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High performance low latency topic/stream based reliable UDP messaging ("event-bus").

Note: 2.x Old remote method layer has been abandonned (will be covered by future kontraktor releases)

3.0 features:

  • Throughput up to 7 million 70 bytes msg/second (Intel i7 or newer XEONS, 10Gb network or localhost).
  • reliable low latency with extraordinary few outliers. Testscenario: Ping-Pong RTT latency. XEON 3Ghz, CentOS 6.5 RT Linux: RTT latency mean:12 micros, 99.9% - 24 micros, 99.99% - 111 micros, 99.9999% - 126 micros.
  • transparent fragmentation and defragmentation of large messages (max 50% of publisher history buffer and < subscribers's receive buffer).
  • ad hoc unicast (publisher can address all subscribers or a single subscriber on a per message level).
  • supports fully reliable as well as unreliable streams (unordered-reliable streams coming soon)
  • blocking IO (saves CPU) and lock free poll mode (low latency, CPU/cores burned)
  • all buffers are kept off heap to avoid GC pressure.
  • allocation free in the main path
  • requires JDK 1.7 or higher

check out examples folder and tests on how to use fc. This is beta software

initial release is available on maven.


Changes done from 2.x to 3.x:

  • removed remote method framework completely (will be replaced by kontraktor actors on top of fast-cast). This will reduce exposure to bugs and also reduces impl complexity.
  • refurbished+refactored core NAK UDP streaming implementation.
  • simplified API
  • 3.0 has been optimized for low latency (2.x is a bastard latency wise ..).
  • allocation free under normal operation

Code Example

Fast Serialization based Object multicast (=broadcast) publisher:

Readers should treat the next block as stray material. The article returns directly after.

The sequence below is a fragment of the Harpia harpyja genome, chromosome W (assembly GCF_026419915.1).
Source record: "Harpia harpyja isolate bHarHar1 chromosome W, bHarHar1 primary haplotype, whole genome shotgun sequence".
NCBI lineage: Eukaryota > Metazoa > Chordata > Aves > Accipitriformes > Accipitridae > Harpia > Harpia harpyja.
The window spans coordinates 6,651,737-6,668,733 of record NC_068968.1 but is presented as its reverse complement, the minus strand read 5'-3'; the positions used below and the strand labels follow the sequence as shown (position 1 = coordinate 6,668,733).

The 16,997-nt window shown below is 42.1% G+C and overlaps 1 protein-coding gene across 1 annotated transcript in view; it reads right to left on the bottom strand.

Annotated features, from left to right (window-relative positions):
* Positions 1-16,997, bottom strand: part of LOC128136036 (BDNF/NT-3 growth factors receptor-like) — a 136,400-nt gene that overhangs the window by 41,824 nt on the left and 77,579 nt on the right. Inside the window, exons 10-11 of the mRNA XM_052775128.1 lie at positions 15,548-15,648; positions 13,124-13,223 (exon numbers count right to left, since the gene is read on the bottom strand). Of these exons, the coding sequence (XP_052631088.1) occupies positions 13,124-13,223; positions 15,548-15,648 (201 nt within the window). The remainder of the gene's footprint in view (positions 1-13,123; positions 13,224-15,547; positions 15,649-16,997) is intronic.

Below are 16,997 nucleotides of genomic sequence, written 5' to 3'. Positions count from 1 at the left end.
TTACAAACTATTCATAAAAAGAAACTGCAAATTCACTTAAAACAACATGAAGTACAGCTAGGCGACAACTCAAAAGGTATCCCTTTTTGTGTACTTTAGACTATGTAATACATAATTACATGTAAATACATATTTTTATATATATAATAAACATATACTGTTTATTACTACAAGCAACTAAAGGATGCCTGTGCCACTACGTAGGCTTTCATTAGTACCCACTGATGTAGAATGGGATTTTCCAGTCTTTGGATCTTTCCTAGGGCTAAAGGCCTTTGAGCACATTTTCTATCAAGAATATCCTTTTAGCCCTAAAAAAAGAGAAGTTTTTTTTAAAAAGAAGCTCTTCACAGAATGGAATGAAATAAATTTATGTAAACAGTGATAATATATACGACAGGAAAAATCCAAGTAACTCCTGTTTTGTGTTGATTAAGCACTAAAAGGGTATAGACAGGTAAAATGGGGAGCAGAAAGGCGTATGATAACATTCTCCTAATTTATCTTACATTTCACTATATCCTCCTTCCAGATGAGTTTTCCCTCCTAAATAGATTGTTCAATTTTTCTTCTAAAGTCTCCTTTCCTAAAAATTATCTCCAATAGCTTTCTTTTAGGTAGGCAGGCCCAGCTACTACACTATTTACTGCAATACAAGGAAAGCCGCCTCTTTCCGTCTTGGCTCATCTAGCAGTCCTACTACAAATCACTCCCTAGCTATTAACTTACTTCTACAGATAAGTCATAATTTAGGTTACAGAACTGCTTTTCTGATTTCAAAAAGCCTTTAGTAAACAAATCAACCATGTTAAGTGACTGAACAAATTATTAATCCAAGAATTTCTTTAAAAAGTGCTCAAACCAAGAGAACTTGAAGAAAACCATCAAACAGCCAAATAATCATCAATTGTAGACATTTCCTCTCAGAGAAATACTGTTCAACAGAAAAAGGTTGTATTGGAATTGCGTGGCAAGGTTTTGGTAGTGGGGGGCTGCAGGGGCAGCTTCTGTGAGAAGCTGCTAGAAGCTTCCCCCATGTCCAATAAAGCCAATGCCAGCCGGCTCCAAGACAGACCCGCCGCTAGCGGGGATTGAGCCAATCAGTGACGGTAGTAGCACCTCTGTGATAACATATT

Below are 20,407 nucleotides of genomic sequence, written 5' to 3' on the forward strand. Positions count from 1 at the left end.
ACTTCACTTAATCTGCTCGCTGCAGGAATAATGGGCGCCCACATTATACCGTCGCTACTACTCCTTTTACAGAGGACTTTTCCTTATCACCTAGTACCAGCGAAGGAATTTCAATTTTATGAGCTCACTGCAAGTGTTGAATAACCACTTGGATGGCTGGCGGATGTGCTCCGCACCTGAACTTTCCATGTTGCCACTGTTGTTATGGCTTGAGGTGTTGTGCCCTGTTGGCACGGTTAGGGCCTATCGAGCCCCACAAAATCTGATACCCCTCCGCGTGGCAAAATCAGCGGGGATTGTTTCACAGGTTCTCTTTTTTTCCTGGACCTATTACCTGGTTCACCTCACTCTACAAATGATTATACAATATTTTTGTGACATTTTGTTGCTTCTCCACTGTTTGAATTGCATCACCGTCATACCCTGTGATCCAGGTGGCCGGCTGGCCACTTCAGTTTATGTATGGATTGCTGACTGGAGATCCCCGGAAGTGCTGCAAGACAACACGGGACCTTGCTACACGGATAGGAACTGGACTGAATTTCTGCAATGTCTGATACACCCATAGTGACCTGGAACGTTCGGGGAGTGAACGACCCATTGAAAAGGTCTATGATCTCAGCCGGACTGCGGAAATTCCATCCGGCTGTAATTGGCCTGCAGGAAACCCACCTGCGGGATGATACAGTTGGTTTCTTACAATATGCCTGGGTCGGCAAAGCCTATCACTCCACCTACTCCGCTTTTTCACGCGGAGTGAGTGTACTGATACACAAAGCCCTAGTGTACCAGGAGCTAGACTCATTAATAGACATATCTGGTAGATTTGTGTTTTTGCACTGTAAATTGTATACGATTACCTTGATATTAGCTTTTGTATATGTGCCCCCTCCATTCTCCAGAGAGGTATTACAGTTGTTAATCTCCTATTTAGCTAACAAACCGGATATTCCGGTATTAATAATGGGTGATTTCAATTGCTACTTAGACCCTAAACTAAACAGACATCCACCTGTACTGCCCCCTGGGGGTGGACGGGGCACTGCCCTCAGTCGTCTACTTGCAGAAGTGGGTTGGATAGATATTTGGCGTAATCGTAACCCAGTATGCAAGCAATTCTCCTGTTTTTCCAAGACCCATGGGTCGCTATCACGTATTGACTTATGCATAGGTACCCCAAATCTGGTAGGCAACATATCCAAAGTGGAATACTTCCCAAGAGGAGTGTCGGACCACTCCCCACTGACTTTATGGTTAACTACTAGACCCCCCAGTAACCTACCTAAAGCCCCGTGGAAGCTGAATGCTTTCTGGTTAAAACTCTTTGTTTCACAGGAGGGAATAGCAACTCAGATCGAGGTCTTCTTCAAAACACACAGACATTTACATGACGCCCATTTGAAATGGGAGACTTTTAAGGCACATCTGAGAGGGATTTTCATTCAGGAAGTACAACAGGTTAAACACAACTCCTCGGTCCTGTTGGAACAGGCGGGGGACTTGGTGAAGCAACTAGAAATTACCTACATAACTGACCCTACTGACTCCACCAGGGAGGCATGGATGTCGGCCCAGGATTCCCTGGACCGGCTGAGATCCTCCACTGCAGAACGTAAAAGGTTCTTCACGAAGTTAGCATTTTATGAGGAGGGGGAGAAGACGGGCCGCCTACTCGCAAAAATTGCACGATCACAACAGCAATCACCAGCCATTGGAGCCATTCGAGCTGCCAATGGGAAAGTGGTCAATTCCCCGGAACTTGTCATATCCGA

public static void main(String arg[]) {
        FastCast.getFastCast().setNodeId("PUB"); // 5 chars MAX !!
        FCPublisher pub = FastCast.getFastCast().onTransport("default").publish(
            new PublisherConf(1)            // unique-per-transport topic id
                .numPacketHistory(40_000)   // nuber of packets kept for retransmission requests
                .pps(5000)                  // packets per second rate limit. So max traffic for topic = 5000*2500 = 12.5 MB/second
        // use a helper for fast-serialized messages
        ObjectPublisher opub = new ObjectPublisher(pub);
        RateMeasure measure = new RateMeasure("msg/s");
        while( true ) {
                null,  // all listeners should receive (by specifying a nodeId, a specific subscriber can be targeted)
                "Hello "+System.currentTimeMillis(), // serializable object
                false  // allow for 'batching' several messages into one (will create slight latency)

a Subscriber receiving objects broadcasted by Publisher. Throughput does not decrease with number of subscribers as each message is sent once regardless off the number of subscribing processes,

    public static void main( String arg[] ) {
        FastCast.getFastCast().setNodeId("SUBS"); // 5 chars MAX !!
            new SubscriberConf(1) // listen to topic 1